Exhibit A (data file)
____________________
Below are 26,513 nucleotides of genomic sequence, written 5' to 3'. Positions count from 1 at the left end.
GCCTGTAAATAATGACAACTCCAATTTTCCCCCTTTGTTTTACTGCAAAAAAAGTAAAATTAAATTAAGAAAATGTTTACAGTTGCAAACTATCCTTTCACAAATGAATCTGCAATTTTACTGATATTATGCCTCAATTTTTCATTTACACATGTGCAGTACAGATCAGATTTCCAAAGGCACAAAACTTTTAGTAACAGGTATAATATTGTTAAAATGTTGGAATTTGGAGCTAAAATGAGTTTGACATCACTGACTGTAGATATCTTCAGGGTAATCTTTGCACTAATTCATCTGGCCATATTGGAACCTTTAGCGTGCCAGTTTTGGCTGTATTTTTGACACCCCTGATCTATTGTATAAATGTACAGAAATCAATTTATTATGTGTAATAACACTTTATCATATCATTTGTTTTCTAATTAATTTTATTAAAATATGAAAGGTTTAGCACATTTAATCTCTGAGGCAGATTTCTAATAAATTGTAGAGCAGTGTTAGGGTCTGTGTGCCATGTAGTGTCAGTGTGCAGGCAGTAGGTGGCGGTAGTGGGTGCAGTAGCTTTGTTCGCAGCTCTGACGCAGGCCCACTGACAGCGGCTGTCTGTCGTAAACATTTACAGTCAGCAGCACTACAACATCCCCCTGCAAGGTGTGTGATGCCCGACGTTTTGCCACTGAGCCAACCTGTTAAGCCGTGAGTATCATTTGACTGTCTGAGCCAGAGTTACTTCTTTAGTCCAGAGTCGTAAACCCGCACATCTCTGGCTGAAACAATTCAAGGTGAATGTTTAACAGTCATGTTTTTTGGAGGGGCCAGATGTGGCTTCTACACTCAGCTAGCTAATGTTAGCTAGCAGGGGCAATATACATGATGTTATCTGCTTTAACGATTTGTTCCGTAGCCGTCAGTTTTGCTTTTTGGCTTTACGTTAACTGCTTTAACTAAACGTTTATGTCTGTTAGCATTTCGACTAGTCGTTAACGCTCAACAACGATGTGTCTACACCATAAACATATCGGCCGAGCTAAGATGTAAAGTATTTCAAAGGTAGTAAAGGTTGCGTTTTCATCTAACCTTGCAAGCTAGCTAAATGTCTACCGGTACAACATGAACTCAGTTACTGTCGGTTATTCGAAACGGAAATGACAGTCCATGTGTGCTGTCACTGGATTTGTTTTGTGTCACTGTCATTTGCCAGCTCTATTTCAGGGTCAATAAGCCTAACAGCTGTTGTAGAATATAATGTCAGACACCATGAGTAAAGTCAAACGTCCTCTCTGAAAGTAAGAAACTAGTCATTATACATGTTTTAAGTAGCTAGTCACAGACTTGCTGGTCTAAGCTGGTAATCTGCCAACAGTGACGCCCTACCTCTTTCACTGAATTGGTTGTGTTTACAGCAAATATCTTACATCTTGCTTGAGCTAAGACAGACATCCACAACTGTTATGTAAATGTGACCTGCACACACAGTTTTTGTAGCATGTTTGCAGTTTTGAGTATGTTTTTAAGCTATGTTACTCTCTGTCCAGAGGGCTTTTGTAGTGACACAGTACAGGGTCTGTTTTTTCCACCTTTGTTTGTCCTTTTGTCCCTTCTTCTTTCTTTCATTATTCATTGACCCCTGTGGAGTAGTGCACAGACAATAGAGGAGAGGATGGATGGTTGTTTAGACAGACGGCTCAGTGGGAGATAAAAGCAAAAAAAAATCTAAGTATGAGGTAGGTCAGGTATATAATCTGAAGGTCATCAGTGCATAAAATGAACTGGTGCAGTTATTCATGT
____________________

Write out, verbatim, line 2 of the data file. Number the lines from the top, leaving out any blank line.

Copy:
GCCTGTAAATAATGACAACTCCAATTTTCCCCCTTTGTTTTACTGCAAAAAAAGTAAAATTAAATTAAGAAAATGTTTACAGTTGCAAACTATCCTTTCACAAATGAATCTGCAATTTTACTGATATTATGCCTCAATTTTTCATTTACACATGTGCAGTACAGATCAGATTTCCAAAGGCACAAAACTTTTAGTAACAGGTATAATATTGTTAAAATGTTGGAATTTGGAGCTAAAATGAGTTTGACATCACTGACTGTAGATATCTTCAGGGTAATCTTTGCACTAATTCATCTGGCCATATTGGAACCTTTAGCGTGCCAGTTTTGGCTGTATTTTTGACACCCCTGATCTATTGTATAAATGTACAGAAATCAATTTATTATGTGTAATAACACTTTATCATATCATTTGTTTTCTAATTAATTTTATTAAAATATGAAAGGTTTAGCACATTTAATCTCTGAGGCAGATTTCTAATAAATTGTAGAGCAGTGTTAGGGTCTGTGTGCCATGTAGTGTCAGTGTGCAGGCAGTAGGTGGCGGTAGTGGGTGCAGTAGCTTTGTTCGCAGCTCTGACGCAGGCCCACTGACAGCGGCTGTCTGTCGTAAACATTTACAGTCAGCAGCACTACAACATCCCCCTGCAAGGTGTGTGATGCCCGACGTTTTGCCACTGAGCCAACCTGTTAAGCCGTGAGTATCATTTGACTGTCTGAGCCAGAGTTACTTCTTTAGTCCAGAGTCGTAAACCCGCACATCTCTGGCTGAAACAATTCAAGGTGAATGTTTAACAGTCATGTTTTTTGGAGGGGCCAGATGTGGCTTCTACACTCAGCTAGCTAATGTTAGCTAGCAGGGGCAATATACATGATGTTATCTGCTTTAACGATTTGTTCCGTAGCCGTCAGTTTTGCTTTTTGGCTTTACGTTAACTGCTTTAACTAAACGTTTATGTCTGTTAGCATTTCGACTAGTCGTTAACGCTCAACAACGATGTGTCTACACCATAAACATATCGGCCGAGCTAAGATGTAAAGTATTTCAAAGGTAGTAAAGGTTGCGTTTTCATCTAACCTTGCAAGCTAGCTAAATGTCTACCGGTACAACATGAACTCAGTTACTGTCGGTTATTCGAAACGGAAATGACAGTCCATGTGTGCTGTCACTGGATTTGTTTTGTGTCACTGTCATTTGCCAGCTCTATTTCAGGGTCAATAAGCCTAACAGCTGTTGTAGAATATAATGTCAGACACCATGAGTAAAGTCAAACGTCCTCTCTGAAAGTAAGAAACTAGTCATTATACATGTTTTAAGTAGCTAGTCACAGACTTGCTGGTCTAAGCTGGTAATCTGCCAACAGTGACGCCCTACCTCTTTCACTGAATTGGTTGTGTTTACAGCAAATATCTTACATCTTGCTTGAGCTAAGACAGACATCCACAACTGTTATGTAAATGTGACCTGCACACACAGTTTTTGTAGCATGTTTGCAGTTTTGAGTATGTTTTTAAGCTATGTTACTCTCTGTCCAGAGGGCTTTTGTAGTGACACAGTACAGGGTCTGTTTTTTCCACCTTTGTTTGTCCTTTTGTCCCTTCTTCTTTCTTTCATTATTCATTGACCCCTGTGGAGTAGTGCACAGACAATAGAGGAGAGGATGGATGGTTGTTTAGACAGACGGCTCAGTGGGAGATAAAAGCAAAAAAAAATCTAAGTATGAGGTAGGTCAGGTATATAATCTGAAGGTCATCAGTGCATAAAATGAACTGGTGCAGTTATTCATGT